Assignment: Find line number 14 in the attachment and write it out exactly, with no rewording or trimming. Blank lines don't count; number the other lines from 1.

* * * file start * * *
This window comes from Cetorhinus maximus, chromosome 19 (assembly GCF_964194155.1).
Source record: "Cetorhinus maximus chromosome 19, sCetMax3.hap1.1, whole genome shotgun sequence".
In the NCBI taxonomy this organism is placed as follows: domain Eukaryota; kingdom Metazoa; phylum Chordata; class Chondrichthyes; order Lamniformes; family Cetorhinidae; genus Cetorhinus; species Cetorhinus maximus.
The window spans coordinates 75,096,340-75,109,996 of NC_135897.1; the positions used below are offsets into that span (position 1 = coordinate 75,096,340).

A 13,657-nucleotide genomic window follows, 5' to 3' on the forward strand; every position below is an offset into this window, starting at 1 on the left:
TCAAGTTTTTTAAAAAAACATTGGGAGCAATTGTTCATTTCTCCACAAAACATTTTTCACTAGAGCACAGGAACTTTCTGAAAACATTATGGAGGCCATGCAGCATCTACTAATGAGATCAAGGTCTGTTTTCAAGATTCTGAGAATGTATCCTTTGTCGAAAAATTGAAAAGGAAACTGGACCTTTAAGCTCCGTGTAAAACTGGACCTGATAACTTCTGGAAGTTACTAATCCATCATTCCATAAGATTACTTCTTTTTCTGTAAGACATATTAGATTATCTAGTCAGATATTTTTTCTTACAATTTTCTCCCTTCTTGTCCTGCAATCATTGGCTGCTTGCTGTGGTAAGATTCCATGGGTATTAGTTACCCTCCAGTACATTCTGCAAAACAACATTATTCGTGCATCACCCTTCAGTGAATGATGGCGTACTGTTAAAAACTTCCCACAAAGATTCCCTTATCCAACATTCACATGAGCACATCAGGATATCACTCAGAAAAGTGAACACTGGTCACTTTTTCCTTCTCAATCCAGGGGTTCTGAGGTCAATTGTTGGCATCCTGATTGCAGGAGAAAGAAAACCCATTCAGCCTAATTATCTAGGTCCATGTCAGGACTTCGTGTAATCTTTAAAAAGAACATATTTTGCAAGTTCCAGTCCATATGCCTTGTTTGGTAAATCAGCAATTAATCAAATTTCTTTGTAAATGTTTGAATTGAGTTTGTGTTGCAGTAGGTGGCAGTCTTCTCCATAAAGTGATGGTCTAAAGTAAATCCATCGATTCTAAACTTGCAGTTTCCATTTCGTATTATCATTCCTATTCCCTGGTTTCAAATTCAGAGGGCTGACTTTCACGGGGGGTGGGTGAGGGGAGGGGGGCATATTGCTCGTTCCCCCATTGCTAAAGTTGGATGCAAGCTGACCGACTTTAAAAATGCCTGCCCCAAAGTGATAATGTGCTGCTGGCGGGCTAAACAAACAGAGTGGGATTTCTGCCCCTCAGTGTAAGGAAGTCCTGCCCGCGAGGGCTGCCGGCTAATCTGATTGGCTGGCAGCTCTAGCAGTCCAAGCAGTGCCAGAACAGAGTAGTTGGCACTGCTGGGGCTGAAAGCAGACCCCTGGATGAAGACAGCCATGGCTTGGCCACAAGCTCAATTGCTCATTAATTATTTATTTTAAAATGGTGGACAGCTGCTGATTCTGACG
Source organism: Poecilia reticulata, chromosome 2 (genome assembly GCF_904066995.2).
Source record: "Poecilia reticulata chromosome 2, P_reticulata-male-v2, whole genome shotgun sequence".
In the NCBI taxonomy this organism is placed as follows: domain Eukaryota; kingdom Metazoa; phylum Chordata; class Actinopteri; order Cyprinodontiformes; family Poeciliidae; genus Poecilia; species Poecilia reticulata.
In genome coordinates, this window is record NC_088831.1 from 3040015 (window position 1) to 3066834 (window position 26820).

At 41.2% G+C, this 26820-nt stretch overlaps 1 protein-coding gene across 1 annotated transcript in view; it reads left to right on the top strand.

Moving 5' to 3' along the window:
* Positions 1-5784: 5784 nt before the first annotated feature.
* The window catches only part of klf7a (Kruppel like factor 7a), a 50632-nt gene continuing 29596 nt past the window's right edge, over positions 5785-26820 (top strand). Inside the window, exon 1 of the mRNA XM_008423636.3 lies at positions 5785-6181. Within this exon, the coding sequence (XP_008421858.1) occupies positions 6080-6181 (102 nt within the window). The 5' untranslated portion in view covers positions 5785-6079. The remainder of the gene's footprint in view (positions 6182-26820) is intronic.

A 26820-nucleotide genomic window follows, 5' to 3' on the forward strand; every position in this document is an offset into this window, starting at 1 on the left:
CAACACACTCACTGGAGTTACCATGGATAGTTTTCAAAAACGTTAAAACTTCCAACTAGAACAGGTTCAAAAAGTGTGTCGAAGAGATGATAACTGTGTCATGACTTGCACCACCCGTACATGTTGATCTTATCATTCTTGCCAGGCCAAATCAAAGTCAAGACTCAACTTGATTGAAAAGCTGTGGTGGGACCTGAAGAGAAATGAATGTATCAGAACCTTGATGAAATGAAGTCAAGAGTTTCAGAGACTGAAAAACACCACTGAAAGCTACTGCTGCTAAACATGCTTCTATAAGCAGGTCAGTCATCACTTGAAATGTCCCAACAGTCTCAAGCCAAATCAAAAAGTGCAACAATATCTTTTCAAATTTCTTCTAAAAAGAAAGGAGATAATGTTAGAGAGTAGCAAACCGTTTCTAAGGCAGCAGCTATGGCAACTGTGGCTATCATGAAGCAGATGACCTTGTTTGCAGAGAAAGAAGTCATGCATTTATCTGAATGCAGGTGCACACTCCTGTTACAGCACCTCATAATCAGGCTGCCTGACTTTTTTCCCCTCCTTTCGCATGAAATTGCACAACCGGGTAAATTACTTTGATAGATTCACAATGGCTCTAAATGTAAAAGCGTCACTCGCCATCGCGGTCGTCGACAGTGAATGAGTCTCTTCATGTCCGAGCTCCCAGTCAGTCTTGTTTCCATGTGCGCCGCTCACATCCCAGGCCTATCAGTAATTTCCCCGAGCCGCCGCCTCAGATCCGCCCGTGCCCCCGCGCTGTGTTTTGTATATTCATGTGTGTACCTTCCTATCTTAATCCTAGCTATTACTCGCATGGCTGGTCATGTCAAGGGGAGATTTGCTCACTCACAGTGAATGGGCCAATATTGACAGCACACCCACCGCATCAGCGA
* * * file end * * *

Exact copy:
* The window catches only part of klf7a (Kruppel like factor 7a), a 50632-nt gene continuing 29596 nt past the window's right edge, over positions 5785-26820 (top strand). Inside the window, exon 1 of the mRNA XM_008423636.3 lies at positions 5785-6181. Within this exon, the coding sequence (XP_008421858.1) occupies positions 6080-6181 (102 nt within the window). The 5' untranslated portion in view covers positions 5785-6079. The remainder of the gene's footprint in view (positions 6182-26820) is intronic.